Born in KS; married; children: two sons.
Home—Divide, CO. E-mail—[email protected]
Author, lawyer. Practiced law in Kansas; bookstore owner, Frisco, CO; founder of Wolf Moon Press, Frisco.
Women Writing the West, Western Writers of America, Sisters in Crime, Rocky Mountain Fiction Writers.
National service award, Association of Junior Leagues, for booklet "The Child Care Equation"; Colorado Independent Publisher Award for fiction, 1997, for Never Come Down.
Never Come Down (novel), Wolf Moon Press (Frisco, CO), 1996.
Lightning in a Drought Year (novel), Wolf Moon Press (Frisco, CO), 1999.
"EDEN MURDOCH" SERIES; NOVELS
An Uncommon Enemy, Forge (New York, NY), 2001.
Solomon Spring, Forge (New York, NY), 2002.
The Second Glass of Absinthe: A Mystery of the Victorian West, Forge (New York, NY), 2003.
Work represented in anthologies, including Westward: A Fictional History of the American West, edited by Dale Walker, Forge (New York, NY), 2003. Creator of the course "Let's Talk Cheyenne."
Michelle Black started her career as a novelist after moving to Colorado and opening a bookstore there. Fascinated by the history of the American West, she began research on a series of novels and became involved with a movement to save Native American languages from extinction. Her "Eden Murdoch" series, which includes An Uncommon Enemy, Solomon Springs, and The Second Glass of Absinthe: A Mystery of the Victorian West, features a white woman who has lived among the Native Americans for years, following her escape from an abusive spouse. Taken captive when the troops of General George Custer overrun her village, Eden is not happy to be "rescued," and she refuses to be used as part of a propaganda campaign to raise support for actions against Native Americans. She beginas a romantic relationship with Captain Brad Rarndall, an aide to Custer, who eventually fathers her child.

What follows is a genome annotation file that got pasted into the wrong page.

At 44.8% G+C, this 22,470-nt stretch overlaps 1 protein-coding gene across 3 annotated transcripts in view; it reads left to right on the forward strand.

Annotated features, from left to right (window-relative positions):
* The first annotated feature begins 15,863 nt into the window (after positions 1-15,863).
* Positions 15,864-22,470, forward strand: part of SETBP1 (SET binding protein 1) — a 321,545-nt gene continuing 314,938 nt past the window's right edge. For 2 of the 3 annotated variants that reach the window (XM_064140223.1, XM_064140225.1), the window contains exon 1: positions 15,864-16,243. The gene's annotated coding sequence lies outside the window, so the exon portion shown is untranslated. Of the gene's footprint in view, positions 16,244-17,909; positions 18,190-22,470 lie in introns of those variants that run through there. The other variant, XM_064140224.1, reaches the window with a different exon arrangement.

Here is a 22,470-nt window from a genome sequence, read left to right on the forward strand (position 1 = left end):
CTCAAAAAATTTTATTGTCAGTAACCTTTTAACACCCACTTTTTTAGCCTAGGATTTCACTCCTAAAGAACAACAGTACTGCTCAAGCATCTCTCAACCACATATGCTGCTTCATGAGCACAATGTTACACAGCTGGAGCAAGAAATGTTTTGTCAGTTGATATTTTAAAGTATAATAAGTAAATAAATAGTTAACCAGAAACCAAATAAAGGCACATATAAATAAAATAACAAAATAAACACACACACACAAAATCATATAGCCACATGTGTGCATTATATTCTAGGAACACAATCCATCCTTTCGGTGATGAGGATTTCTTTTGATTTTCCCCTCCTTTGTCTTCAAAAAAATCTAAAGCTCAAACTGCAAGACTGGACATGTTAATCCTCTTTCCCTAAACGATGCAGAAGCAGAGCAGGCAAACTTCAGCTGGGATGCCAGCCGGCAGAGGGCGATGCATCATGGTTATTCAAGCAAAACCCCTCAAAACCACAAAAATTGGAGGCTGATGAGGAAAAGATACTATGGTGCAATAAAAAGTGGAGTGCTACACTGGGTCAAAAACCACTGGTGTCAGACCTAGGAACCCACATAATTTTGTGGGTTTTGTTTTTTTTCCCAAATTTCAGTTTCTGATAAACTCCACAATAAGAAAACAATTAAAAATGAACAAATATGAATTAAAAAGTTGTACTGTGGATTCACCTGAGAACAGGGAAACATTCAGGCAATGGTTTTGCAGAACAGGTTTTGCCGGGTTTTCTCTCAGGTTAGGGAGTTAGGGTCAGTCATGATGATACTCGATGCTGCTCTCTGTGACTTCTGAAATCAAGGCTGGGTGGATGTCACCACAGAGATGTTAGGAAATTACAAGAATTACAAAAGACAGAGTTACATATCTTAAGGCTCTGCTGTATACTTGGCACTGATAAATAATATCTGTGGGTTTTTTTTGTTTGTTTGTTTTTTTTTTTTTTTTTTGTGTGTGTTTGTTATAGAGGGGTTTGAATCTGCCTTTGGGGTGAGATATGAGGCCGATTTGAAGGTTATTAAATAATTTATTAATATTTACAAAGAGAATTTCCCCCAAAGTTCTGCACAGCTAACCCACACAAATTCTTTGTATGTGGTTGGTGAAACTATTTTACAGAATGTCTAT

A reviewer for Publishers Weekly called An Uncommon Enemy a book with "strong characters, smart narration and a fast-moving plot."
In Solomon Springs, many years have passed, years in which Eden and Brad have not been in contact. Their paths cross again when Eden becomes involved in a fight to save a spring—one held sacred by the Native Americans—from being desecrated by a wealthy land developer. When Brad and Eden reunite, he brings Eden news of their son, whom she had thought dead for many years. Brad and Eden's relationship, the strength of their characters, and the "vivid" recreation of life in the American West, along with a gripping plot, all work together "to make this an absorbing historical mystery," stated Sue O'Brien in Booklist. The "credible and engaging characters, particularly the fearless and feisty heroine," are just one element of a "fine historical adventure yarn," according to a Publishers Weekly reviewer.
Eden and Brad are planning to be married in The Second Glass of Absinthe, but their plans are disrupted when Brad's nephew, Kit, stands accused of murder. Kit hides out with a fortune-teller, Bella Valentine, while Eden and Brad try to sort out the many possible suspects in the crime. Spiritualism and the occult were popular in the Victorian era, and the novel explores these, labor unrest, and other relevant themes of the day. A Publishers Weekly reviewer found the pacing slow in this mystery, but praised the "wonderfully realized setting," and Rex Klett, writing in Booklist, recommended The Second Glass of Absinthe as a "fascinating" look at life in the Victorian West.
BIOGRAPHICAL AND CRITICAL SOURCES:
Booklist, September 1, 2002, Sue O'Brien, review of Solomon Spring, p. 61; July, 2003, Sue O'Brien, review of The Second Glass of Absinthe: A Mystery of the Victorian West, p. 1868.
Kirkus Reviews, August 15, 2002, review of Solomon Spring, p. 1174; June 15, 2003, review of The Second Glass of Absinthe, p. 835.
Library Journal, August, 2003, Rex Klett, review of The Second Glass of Absinthe, p. 139.
Publishers Weekly, September 21, 1998, review of Never Come Down, p. 75; September 3, 2001, review of An Uncommon Enemy, p. 61; August 26, 2002, review of Solomon Spring, p. 46; August 11, 2003, review of The Second Glass of Absinthe, p. 261.
Roundup, December, 2001, review of An Uncommon Enemy, p. 26.
American Western Online,http://www.readthewest.com/ (September 12, 2004), review of Solomon Spring and interview with Black.
Michelle Black Home Page,http://michelleblack.com (March 22, 2007).
Romantic Times Book Club,http://www.romantictimes.com/ (September 12, 2004), Cyndie Dennis-Greer, review of Lightning in a Drought Year, and Sheri Melnick, review of Solomon Spring.